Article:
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dc.contributor.authorShaban, Ramon Z
dc.contributor.authorMacbeth, Deborough
dc.contributor.authorVause, Nicole
dc.contributor.authorSimon, Geoff
dc.description.abstractBackground: Healthcare-associated infections (HAIs) are a significant but preventable threat to the quality and safety of health care. Infection prevention and control programs are central to the systematic prevention and control of HAIs and thus providing safe and quality services. Although essential components of quality healthcare, there is little published research that has examined what programs exist and how they are documented, particularly in Australia. The pilot study examined the documentation, composition and organisation of infection control programs in two Australian health jurisdictions. Methods: Using a crossesectional, observational, and mixed-methods design, the pilot study explored the extent to which infection control programs were systematically and formally documented, the components of the associated programs, and the governance arrangements under which they operate in health jurisdictions from two Australian states. The survey questions elucidate information on the documentation, composition and organisation of the infection control policy and procedural documentation in place to guide clinical practice. Survey participants responded via a 29eelement electronic survey that included the submission of accompanying documentation. Descriptive statistical analyses were performed on the survey data and document and policy analytic methods were applied to the associated documentation. Results: Infection control programs and plans are formally organised and documented in the participating jurisdiction, with strong alignment to prevailing jurisdictional requirements while also meeting relevant national standards. The programs and plans in settings with legislative obligations were most integrated in their formal organisation and documentation. The findings of this study and the methodology used therein provide information on a subset of national infection control programs, and provide a basis for exploration of the utility of infection control management plans across all Australian health jurisdictions. Conclusion: More research is need to examine programs and plans in other jurisdictions, and also to focus in-detail on the structure and associated processes of programs and plans in action, including evaluative outcomes of performance therein.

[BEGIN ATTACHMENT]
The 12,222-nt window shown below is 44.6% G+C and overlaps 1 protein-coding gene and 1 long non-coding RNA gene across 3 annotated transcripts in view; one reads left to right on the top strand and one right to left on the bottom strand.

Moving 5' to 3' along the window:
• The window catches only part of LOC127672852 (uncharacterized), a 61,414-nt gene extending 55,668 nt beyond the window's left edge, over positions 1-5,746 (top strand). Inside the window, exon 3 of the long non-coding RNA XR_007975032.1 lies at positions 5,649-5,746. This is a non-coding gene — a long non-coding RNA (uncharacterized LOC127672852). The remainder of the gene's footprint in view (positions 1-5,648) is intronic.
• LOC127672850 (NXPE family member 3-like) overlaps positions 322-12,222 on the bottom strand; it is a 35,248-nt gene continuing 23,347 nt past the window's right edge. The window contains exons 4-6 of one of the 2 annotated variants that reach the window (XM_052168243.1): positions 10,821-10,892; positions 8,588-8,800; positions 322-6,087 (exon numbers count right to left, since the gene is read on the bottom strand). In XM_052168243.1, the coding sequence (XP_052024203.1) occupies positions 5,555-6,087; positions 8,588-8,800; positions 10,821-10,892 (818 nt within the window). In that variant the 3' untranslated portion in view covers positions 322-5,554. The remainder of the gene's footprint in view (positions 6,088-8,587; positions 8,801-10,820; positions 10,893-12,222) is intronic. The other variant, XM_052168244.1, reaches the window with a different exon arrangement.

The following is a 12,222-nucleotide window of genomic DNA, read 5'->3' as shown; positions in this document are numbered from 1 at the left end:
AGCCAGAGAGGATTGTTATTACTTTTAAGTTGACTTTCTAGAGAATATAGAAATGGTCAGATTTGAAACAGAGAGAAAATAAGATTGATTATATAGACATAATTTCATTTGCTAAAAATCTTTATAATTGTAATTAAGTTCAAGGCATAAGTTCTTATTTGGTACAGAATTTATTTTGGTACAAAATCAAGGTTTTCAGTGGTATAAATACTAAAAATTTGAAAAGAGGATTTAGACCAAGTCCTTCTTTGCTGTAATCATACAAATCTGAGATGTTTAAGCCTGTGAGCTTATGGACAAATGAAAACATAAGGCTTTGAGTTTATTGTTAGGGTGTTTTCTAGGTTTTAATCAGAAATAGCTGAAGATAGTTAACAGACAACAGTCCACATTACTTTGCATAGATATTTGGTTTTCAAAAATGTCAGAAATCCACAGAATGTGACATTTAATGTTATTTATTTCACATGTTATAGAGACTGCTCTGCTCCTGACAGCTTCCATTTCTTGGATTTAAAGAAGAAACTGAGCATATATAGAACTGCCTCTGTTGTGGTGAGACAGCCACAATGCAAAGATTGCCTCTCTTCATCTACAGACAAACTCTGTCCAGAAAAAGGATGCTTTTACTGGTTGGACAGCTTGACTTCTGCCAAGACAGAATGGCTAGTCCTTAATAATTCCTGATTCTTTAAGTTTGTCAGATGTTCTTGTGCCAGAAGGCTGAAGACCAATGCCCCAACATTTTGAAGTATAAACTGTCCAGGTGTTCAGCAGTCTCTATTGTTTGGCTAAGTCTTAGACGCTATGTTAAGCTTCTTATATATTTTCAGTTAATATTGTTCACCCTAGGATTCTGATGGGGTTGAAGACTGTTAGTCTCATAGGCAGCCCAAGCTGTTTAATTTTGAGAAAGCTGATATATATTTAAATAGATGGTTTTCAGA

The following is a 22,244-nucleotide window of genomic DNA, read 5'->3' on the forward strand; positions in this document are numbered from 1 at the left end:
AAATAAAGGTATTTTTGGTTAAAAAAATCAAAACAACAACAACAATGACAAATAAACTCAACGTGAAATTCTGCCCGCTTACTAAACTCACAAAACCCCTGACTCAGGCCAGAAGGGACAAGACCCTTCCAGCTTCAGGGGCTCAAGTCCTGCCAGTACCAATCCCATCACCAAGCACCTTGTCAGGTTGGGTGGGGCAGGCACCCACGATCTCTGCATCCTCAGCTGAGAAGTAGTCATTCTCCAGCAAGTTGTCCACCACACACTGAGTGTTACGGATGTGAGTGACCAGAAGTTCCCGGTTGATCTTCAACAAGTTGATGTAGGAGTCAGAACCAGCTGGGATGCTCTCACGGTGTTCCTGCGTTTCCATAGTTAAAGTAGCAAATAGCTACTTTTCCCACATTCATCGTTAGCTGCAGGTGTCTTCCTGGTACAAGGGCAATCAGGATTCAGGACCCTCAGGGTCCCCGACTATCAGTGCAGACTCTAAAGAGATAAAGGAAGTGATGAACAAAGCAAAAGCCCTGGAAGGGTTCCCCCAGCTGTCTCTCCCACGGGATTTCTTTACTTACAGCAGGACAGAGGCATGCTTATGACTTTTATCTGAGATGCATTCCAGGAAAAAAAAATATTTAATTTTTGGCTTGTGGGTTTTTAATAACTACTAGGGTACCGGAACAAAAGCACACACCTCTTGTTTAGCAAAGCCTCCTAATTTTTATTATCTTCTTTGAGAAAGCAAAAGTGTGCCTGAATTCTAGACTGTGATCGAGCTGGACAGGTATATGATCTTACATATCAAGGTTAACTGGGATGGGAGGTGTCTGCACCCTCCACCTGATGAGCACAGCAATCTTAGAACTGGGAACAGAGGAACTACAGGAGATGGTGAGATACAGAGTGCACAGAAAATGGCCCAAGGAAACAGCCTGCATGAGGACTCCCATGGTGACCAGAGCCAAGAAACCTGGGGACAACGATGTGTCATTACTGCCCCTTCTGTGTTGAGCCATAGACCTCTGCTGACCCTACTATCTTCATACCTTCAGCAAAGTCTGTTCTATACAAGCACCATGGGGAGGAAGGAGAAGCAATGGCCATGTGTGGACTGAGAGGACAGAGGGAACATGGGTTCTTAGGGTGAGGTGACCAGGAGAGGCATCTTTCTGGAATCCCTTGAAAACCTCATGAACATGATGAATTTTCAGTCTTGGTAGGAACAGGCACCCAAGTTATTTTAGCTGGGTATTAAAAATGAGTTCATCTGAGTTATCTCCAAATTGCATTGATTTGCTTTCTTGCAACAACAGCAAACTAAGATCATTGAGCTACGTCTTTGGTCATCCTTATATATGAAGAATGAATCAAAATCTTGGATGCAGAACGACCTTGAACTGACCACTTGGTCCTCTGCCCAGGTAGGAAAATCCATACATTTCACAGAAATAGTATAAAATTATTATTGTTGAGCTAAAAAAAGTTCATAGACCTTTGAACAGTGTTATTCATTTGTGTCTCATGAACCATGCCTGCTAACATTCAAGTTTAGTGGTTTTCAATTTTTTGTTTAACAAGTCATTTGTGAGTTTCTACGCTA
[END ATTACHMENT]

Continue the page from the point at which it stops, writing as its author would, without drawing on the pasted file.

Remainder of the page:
dc.relation.ispartofjournalInfection, Disease & Health
dc.subject.fieldofresearchHealth and community services
dc.titleDocumentation, composition and organisation of infection control programs and plans in Australian healthcare systems: A pilot study
dc.typeJournal article
dc.type.descriptionC1 - Articles
dc.type.codeC - Journal Articles
gro.facultyGriffith Health, School of Nursing and Midwifery
gro.hasfulltextNo Full Text
gro.griffith.authorShaban, Ramon Z.
gro.griffith.authorSimon, Geoff

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